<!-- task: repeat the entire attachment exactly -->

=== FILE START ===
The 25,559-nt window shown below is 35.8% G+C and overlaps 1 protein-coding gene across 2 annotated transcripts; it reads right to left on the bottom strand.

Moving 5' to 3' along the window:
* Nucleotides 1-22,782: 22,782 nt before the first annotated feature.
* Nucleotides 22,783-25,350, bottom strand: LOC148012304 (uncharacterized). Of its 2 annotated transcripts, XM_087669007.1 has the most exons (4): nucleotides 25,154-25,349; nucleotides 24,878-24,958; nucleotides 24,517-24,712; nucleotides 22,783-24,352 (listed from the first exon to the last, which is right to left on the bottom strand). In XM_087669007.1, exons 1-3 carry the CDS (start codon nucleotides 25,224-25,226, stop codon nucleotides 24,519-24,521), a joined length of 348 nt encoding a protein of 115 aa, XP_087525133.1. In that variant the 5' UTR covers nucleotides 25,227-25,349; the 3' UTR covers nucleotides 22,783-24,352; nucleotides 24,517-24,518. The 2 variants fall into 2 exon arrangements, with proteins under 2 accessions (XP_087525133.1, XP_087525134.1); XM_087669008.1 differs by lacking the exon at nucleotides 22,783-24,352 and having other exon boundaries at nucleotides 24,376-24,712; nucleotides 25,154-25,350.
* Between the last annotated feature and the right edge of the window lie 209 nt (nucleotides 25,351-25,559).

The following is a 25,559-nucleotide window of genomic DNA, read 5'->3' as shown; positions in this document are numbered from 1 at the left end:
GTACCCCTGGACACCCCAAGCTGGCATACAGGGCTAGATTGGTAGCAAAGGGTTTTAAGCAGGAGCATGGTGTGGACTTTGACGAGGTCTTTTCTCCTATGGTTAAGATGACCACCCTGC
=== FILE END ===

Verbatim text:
The 25,559-nt window shown below is 35.8% G+C and overlaps 1 protein-coding gene across 2 annotated transcripts; it reads right to left on the bottom strand.

Moving 5' to 3' along the window:
* Nucleotides 1-22,782: 22,782 nt before the first annotated feature.
* Nucleotides 22,783-25,350, bottom strand: LOC148012304 (uncharacterized). Of its 2 annotated transcripts, XM_087669007.1 has the most exons (4): nucleotides 25,154-25,349; nucleotides 24,878-24,958; nucleotides 24,517-24,712; nucleotides 22,783-24,352 (listed from the first exon to the last, which is right to left on the bottom strand). In XM_087669007.1, exons 1-3 carry the CDS (start codon nucleotides 25,224-25,226, stop codon nucleotides 24,519-24,521), a joined length of 348 nt encoding a protein of 115 aa, XP_087525133.1. In that variant the 5' UTR covers nucleotides 25,227-25,349; the 3' UTR covers nucleotides 22,783-24,352; nucleotides 24,517-24,518. The 2 variants fall into 2 exon arrangements, with proteins under 2 accessions (XP_087525133.1, XP_087525134.1); XM_087669008.1 differs by lacking the exon at nucleotides 22,783-24,352 and having other exon boundaries at nucleotides 24,376-24,712; nucleotides 25,154-25,350.
* Between the last annotated feature and the right edge of the window lie 209 nt (nucleotides 25,351-25,559).

The following is a 25,559-nucleotide window of genomic DNA, read 5'->3' as shown; positions in this document are numbered from 1 at the left end:
GTACCCCTGGACACCCCAAGCTGGCATACAGGGCTAGATTGGTAGCAAAGGGTTTTAAGCAGGAGCATGGTGTGGACTTTGACGAGGTCTTTTCTCCTATGGTTAAGATGACCACCCTGC